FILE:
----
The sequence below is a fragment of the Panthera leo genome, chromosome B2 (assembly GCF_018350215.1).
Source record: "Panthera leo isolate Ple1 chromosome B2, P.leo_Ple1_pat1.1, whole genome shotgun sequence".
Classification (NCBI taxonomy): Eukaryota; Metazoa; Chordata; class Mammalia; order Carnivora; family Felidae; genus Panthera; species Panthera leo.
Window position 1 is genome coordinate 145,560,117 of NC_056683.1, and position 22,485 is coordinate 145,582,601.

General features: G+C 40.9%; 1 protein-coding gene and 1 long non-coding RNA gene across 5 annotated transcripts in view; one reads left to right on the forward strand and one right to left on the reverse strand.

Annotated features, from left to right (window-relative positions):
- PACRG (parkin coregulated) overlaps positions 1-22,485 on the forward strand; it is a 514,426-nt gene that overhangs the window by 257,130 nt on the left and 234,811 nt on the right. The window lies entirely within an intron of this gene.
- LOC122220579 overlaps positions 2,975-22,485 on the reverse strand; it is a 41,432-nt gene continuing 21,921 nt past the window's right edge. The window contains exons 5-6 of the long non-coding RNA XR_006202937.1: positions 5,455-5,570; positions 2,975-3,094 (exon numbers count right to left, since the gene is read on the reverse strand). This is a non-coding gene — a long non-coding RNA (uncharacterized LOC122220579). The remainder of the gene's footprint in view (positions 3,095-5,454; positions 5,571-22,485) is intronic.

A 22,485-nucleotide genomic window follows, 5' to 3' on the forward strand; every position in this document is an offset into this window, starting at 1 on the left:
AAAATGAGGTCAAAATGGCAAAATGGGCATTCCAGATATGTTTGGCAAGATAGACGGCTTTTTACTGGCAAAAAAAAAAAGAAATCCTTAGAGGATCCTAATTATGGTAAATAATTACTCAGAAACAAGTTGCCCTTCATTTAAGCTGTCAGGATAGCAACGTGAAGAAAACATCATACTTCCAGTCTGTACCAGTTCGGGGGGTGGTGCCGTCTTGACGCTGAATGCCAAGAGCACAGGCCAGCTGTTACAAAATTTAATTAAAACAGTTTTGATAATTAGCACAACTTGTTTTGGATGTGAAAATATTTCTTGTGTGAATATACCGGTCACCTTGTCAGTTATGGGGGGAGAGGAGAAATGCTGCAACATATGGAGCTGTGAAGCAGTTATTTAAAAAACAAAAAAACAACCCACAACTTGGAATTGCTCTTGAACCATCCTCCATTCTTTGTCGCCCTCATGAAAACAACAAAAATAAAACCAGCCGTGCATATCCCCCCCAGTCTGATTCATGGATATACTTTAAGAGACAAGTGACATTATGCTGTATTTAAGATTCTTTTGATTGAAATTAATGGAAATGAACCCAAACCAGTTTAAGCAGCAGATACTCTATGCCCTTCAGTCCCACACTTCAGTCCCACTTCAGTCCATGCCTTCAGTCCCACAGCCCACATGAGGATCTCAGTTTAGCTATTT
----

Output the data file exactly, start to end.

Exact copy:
The sequence below is a fragment of the Panthera leo genome, chromosome B2 (assembly GCF_018350215.1).
Source record: "Panthera leo isolate Ple1 chromosome B2, P.leo_Ple1_pat1.1, whole genome shotgun sequence".
Classification (NCBI taxonomy): Eukaryota; Metazoa; Chordata; class Mammalia; order Carnivora; family Felidae; genus Panthera; species Panthera leo.
Window position 1 is genome coordinate 145,560,117 of NC_056683.1, and position 22,485 is coordinate 145,582,601.

General features: G+C 40.9%; 1 protein-coding gene and 1 long non-coding RNA gene across 5 annotated transcripts in view; one reads left to right on the forward strand and one right to left on the reverse strand.

Annotated features, from left to right (window-relative positions):
- PACRG (parkin coregulated) overlaps positions 1-22,485 on the forward strand; it is a 514,426-nt gene that overhangs the window by 257,130 nt on the left and 234,811 nt on the right. The window lies entirely within an intron of this gene.
- LOC122220579 overlaps positions 2,975-22,485 on the reverse strand; it is a 41,432-nt gene continuing 21,921 nt past the window's right edge. The window contains exons 5-6 of the long non-coding RNA XR_006202937.1: positions 5,455-5,570; positions 2,975-3,094 (exon numbers count right to left, since the gene is read on the reverse strand). This is a non-coding gene — a long non-coding RNA (uncharacterized LOC122220579). The remainder of the gene's footprint in view (positions 3,095-5,454; positions 5,571-22,485) is intronic.

A 22,485-nucleotide genomic window follows, 5' to 3' on the forward strand; every position in this document is an offset into this window, starting at 1 on the left:
AAAATGAGGTCAAAATGGCAAAATGGGCATTCCAGATATGTTTGGCAAGATAGACGGCTTTTTACTGGCAAAAAAAAAAAGAAATCCTTAGAGGATCCTAATTATGGTAAATAATTACTCAGAAACAAGTTGCCCTTCATTTAAGCTGTCAGGATAGCAACGTGAAGAAAACATCATACTTCCAGTCTGTACCAGTTCGGGGGGTGGTGCCGTCTTGACGCTGAATGCCAAGAGCACAGGCCAGCTGTTACAAAATTTAATTAAAACAGTTTTGATAATTAGCACAACTTGTTTTGGATGTGAAAATATTTCTTGTGTGAATATACCGGTCACCTTGTCAGTTATGGGGGGAGAGGAGAAATGCTGCAACATATGGAGCTGTGAAGCAGTTATTTAAAAAACAAAAAAACAACCCACAACTTGGAATTGCTCTTGAACCATCCTCCATTCTTTGTCGCCCTCATGAAAACAACAAAAATAAAACCAGCCGTGCATATCCCCCCCAGTCTGATTCATGGATATACTTTAAGAGACAAGTGACATTATGCTGTATTTAAGATTCTTTTGATTGAAATTAATGGAAATGAACCCAAACCAGTTTAAGCAGCAGATACTCTATGCCCTTCAGTCCCACACTTCAGTCCCACTTCAGTCCATGCCTTCAGTCCCACAGCCCACATGAGGATCTCAGTTTAGCTATTT